(495b) Surface Anchoring of Nano-Sized Organic Cavities to Create Selective Adsorbents

Authors: 
Notestein, J. M., Northwestern University
Swift, T. D., Northwestern University
Young, P., Northwestern University
Morlanes-Sanchez, N., Northwestern University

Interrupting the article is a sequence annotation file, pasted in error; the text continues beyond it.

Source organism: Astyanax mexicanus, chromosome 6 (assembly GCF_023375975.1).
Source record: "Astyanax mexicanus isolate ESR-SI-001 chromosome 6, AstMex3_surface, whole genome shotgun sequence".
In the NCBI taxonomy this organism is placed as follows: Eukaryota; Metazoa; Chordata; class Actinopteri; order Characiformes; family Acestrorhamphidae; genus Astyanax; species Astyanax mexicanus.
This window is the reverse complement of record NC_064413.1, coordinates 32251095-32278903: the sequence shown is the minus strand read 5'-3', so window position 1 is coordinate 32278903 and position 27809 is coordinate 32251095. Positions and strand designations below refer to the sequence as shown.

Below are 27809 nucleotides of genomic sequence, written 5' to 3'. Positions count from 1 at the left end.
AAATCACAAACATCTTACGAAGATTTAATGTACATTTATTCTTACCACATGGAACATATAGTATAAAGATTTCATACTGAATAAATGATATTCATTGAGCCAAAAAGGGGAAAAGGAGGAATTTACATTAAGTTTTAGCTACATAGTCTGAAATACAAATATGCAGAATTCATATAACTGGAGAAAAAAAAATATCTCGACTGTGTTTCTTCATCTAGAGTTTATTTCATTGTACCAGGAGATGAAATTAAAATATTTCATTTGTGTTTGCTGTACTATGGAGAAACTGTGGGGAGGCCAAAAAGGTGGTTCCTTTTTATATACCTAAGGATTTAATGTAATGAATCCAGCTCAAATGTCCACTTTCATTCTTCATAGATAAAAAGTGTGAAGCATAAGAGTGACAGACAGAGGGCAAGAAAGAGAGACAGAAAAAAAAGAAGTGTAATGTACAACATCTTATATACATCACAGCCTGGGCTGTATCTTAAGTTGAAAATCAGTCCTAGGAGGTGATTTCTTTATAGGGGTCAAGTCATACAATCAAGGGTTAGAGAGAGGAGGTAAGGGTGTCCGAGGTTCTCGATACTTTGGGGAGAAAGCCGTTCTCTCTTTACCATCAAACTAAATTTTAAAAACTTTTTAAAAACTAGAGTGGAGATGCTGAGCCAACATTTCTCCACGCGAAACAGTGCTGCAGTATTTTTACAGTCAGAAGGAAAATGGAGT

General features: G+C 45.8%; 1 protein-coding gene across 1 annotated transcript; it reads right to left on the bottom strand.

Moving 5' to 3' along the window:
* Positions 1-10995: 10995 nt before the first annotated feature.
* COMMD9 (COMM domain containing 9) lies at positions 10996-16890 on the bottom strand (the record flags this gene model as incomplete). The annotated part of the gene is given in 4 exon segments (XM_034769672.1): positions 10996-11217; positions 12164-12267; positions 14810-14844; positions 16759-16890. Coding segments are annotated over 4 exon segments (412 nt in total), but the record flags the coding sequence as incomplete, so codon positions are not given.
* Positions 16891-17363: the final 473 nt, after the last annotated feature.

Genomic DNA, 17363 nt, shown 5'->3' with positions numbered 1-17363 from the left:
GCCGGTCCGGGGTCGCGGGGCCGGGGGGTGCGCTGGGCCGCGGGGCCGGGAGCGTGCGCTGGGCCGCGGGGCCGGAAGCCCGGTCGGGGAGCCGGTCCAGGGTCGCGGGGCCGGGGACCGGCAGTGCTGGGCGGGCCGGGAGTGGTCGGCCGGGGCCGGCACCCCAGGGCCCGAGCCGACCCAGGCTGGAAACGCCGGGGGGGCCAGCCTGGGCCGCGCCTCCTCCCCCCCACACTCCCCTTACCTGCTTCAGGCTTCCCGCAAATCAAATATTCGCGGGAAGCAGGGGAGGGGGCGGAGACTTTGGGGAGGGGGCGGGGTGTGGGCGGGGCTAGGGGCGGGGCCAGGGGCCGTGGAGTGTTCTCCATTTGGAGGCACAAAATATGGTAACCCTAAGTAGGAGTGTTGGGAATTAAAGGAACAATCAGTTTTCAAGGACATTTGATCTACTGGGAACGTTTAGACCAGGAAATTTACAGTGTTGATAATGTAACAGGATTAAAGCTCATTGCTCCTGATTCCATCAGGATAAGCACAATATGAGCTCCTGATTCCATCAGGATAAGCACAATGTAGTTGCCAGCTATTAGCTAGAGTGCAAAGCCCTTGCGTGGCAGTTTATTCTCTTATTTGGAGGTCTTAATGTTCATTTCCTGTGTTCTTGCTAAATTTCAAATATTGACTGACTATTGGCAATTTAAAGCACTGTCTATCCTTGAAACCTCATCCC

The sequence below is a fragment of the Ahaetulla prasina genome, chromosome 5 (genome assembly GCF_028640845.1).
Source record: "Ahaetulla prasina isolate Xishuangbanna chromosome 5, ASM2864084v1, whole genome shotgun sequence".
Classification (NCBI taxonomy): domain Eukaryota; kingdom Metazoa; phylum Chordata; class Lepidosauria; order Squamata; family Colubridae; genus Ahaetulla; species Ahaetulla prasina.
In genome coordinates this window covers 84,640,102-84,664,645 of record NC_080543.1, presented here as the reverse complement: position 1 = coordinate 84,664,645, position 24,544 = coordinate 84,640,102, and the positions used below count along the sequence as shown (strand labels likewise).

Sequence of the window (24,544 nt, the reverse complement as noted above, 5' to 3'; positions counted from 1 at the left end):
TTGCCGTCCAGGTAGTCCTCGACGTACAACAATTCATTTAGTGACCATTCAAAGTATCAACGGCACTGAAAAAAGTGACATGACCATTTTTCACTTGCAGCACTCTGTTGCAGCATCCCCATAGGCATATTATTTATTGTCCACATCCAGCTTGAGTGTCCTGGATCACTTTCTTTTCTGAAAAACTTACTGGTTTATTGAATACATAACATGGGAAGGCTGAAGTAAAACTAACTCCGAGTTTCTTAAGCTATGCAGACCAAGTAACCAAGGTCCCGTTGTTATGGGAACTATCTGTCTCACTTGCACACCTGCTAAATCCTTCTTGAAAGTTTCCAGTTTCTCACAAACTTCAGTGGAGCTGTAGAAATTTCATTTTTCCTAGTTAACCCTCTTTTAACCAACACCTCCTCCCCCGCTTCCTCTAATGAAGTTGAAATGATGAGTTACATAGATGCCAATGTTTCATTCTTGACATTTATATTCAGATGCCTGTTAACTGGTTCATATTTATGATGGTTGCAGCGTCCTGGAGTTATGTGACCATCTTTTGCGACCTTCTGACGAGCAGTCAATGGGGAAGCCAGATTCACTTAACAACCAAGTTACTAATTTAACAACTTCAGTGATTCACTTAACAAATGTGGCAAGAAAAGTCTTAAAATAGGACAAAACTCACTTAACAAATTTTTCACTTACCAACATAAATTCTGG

As economically-relevant chemicals become more structurally diverse, new adsorbent materials are required to selectively interact with the target species. Molecules targeted by our group include small molecule pharmaceuticals for purification, delivery, and recovery applications; heteroaromatic impurities for extractive purification of heavy hydrocarbon fuel sources; and long-chain alcohols for removal from fermentation broths. In contrast to bulk adsorbents that tend either to be disordered at all length scales (e.g. carbons) or be macroscopically crystalline (e.g. zeolites), we design nanometer-size, cavity-containing molecules for the selective host-guest interaction with a target molecule. The molecular cavities are then covalently attached to high-surface area materials such as SiO2, which synthesizes working adsorbent materials containing up to 3 adsorption sites per 10 nm2 of oxide support, or 0.3 meq adsorption sites per g of a typical SiO2 sample. This synthetic route creates pre-defined numbers of uniform and atom-precise adsorption sites that enable bulk uptake measurements to be connected to individual molecular interactions. We will present results using grafted calixarenes, which possess an internal cavity of ~1 nm, for the selective uptake of alcohols from aqueous solution. We probe the effect of 1) the groups lining the calixarene cavity: bulky, hydrophobic tert-butyl groups or only the aromatic core of the parent calixarene, 2) the role of polarizable groups in the backbone of the calixarene: methylene-bridged vs S-bridged calixarenes, and 3) the use of oxophilic metal sites covalently attached at the base of the calixarene cavity. Preliminary results show saturation of metal-anchored sites when exposed to solutions of 50 mM aqueous butanol solutions, whereas purely hydrophobic sites show weak uptake with adsorption constants near 1 M-1. Synthesized materials are characterized by TGA, solid-state NMR, UV-visible, gas physisorption, and other techniques where relevant. Uptake onto solid adsorbents is measured by depletion of bulk solution followed by gas chromatography or spectrophotometric titration. Semi-empirical calculations shed light on the important molecular interactions within the host-guest complex.